Posts Tagged ‘absolute doubt’

Revising Beliefs

August 7, 2015

We know from the immediately preceding post, “Understanding Beliefs,” as well as from earlier healthymemory blog posts, that beliefs are difficult to change.  Yet we inhabit an environment in which there is ongoing dynamic change.  Moreover, modern technology accelerates the amount of information that is being processed and the amount of change that occurs.

Nils J. Nilsson, a true genius who is one of the founders of artificial intelligence, recommends the scientific method, as the scientific method is the primary reason underlying the progress humans have made in the past several centuries.

I would like to see a survey of what people believe about beliefs.  I fear that most would fall short of what Nilsson describes in Understanding Beliefs.  I fear that the idea that we do not have direct knowledge of the external world, but rather develop models of the external world based on experience would be alien to most.  I fear that even among scientists, engineers, and educators there are those to whom this concept is alien.  Moreover, probabilities are likely absent regarding many beliefs being replaced by absolute belief and absolute doubt.  People still refuse to believe even given scientific consensus regarding such topics as evolution and global warming.  Moreover an understanding of statistics and experimental design by the general public would be necessary.  So this lack of sophistication or primitive modes of thinking constitute a considerable obstacle to employing the scientific method.

Nevertheless, just for fun, let’s consider how a country might work were it governed according to the scientific method.  Let’s take the United States for example.  Americans would need to accept scientific results even if they conflicted with their personal beliefs.  Sometimes scientific results  are counterintuitive.  For example, research in the arena of public housing has found that it is less expensive to provide public housing initially, rather than having the homeless work their way up in terms of eligibility by freeing themselves from abuse, finding employment, and so forth.  The savings that accrue are due to the decrease in emergency room visits, ambulance and related costs that are spent on the homeless.  In addition there is also the pride of having a residence that fosters personal development.  Of course, there is the option of completely ignoring the homeless and not providing medical services, but instead just sweeping up the bodies and incinerating them.  In lieu of this radical option, using data to pursue policies that control costs is the preferred option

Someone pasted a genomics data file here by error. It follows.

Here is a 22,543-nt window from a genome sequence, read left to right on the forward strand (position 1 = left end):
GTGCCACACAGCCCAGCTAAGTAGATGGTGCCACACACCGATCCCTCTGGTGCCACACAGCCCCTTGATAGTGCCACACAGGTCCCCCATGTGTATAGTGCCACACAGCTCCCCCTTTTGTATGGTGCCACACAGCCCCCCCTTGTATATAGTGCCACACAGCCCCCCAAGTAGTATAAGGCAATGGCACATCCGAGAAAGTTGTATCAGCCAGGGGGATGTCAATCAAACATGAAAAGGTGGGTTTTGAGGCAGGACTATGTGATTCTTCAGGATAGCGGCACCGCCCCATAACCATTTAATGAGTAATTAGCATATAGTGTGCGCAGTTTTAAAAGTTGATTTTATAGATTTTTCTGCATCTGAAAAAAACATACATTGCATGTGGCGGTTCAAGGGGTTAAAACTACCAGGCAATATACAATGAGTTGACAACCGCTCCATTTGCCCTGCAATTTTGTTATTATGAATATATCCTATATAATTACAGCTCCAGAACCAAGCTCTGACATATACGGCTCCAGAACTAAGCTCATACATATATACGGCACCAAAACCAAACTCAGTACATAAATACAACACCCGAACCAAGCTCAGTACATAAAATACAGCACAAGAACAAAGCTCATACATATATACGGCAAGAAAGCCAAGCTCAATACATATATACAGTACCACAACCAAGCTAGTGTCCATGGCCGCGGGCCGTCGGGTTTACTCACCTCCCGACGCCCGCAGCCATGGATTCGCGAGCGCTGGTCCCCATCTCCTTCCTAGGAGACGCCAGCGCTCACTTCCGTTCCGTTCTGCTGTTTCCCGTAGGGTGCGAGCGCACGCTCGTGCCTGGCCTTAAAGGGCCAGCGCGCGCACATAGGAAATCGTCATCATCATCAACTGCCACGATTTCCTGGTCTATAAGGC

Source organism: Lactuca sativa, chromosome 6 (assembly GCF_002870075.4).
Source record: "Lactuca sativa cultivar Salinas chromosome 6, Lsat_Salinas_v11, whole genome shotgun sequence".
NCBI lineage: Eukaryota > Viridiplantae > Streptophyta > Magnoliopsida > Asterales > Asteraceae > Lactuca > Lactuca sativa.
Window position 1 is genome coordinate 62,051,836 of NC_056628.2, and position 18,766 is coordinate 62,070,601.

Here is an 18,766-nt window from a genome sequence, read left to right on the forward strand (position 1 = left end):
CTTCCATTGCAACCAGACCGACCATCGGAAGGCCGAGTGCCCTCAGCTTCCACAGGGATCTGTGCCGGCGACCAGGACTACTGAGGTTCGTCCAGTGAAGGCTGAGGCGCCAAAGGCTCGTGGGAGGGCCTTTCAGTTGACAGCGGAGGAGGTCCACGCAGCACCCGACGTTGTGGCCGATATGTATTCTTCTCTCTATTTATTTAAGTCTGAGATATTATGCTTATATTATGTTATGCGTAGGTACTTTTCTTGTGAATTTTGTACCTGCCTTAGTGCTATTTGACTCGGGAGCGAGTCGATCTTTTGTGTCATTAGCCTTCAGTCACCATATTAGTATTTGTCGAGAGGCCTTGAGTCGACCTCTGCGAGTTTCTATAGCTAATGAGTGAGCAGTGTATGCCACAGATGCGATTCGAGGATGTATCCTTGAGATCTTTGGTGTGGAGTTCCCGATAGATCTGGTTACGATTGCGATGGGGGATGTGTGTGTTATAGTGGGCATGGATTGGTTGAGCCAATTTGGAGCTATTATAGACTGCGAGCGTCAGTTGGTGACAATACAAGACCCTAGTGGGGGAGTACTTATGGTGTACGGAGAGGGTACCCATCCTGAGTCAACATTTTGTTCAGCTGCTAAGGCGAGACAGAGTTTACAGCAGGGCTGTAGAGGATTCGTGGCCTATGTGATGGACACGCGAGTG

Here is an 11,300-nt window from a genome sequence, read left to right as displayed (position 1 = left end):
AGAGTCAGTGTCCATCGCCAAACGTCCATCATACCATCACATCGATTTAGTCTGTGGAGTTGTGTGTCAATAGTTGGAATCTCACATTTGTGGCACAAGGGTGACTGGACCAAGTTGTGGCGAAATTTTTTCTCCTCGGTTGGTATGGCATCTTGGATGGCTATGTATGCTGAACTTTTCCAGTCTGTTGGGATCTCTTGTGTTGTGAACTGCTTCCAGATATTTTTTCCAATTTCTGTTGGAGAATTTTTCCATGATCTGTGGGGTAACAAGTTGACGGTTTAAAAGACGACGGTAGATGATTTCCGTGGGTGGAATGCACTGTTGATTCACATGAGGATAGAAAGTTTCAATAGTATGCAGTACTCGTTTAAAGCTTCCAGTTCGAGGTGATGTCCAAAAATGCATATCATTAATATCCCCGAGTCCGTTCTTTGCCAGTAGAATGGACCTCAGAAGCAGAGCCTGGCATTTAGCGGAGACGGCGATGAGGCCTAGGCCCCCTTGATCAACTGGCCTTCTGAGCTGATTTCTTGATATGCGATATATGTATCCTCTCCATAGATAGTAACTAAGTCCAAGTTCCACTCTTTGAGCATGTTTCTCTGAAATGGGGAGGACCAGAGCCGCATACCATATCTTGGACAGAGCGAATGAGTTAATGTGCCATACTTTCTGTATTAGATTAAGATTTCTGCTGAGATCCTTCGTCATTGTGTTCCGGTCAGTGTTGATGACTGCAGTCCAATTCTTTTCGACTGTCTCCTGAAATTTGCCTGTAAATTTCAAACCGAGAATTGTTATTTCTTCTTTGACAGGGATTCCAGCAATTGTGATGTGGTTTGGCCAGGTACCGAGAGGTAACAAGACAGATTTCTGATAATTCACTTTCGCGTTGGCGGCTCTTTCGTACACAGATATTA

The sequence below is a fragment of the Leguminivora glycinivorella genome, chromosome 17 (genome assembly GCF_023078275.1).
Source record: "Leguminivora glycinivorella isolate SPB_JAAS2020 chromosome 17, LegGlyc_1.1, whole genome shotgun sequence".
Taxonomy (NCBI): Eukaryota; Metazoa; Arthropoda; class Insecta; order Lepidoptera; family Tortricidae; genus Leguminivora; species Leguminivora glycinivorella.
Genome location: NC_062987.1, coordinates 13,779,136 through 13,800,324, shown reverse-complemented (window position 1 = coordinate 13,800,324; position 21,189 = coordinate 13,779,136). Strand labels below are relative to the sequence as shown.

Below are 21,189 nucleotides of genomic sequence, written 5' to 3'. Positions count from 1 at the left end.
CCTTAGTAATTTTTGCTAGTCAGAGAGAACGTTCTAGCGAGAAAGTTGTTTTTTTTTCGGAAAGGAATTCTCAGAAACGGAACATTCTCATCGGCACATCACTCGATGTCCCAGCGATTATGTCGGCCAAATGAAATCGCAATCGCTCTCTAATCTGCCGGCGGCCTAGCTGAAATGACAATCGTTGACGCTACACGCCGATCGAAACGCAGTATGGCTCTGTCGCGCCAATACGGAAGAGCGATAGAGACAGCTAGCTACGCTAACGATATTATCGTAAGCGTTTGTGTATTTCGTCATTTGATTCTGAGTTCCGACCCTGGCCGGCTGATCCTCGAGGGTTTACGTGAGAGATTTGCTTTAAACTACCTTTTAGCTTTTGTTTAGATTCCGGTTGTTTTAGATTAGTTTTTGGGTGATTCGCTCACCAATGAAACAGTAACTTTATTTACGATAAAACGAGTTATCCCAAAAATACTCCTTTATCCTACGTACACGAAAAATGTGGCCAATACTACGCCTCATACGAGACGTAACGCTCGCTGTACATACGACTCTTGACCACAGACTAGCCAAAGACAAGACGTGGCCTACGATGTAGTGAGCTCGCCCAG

A similar option exists with respect to medical costs.  The United States has had the highest medical costs in the world that result in third world medical statistics for a long time.  The uninsured have gone to emergency rooms for costly care that is passed on to hospital bills.  The Affordable Care Act is a first attempt to remedy this problem.  Yet it still is receiving stiff resistance from those who think it is wrong to consider medical costs as being a citizen’s right.  Government involvement is a way of providing better medical services while controlling these costs.  Another problem is that the most common means of payment is a fee for service.  It is much more rational to compensate physicians for results, normalized by the condition of the patient, as is done in England.

As the United States is divided into states, it would be possible to design experiments in which different policies were followed in different groups of states and then analyze the results in terms of results and costs.  Although questionnaires would be one component of the evaluation, the primary measure would be the success of the different programs in terms of objective medical results.  Now, in the case of studies regarding health, these results would be normalized with respect to the initial health of the patient.  It should be realized  that the survey data might conflict with the medical results.  That is, people might think that care had deteriorated even thought their health had improved.  These people might have been disappointed and felt annoyed because they did not receive treatments that they wanted, even though they would have been ineffective (given an antibiotic for a virus, for example), or had not been given unnecessary medical tests.

This same paradigm could be followed for other issues.

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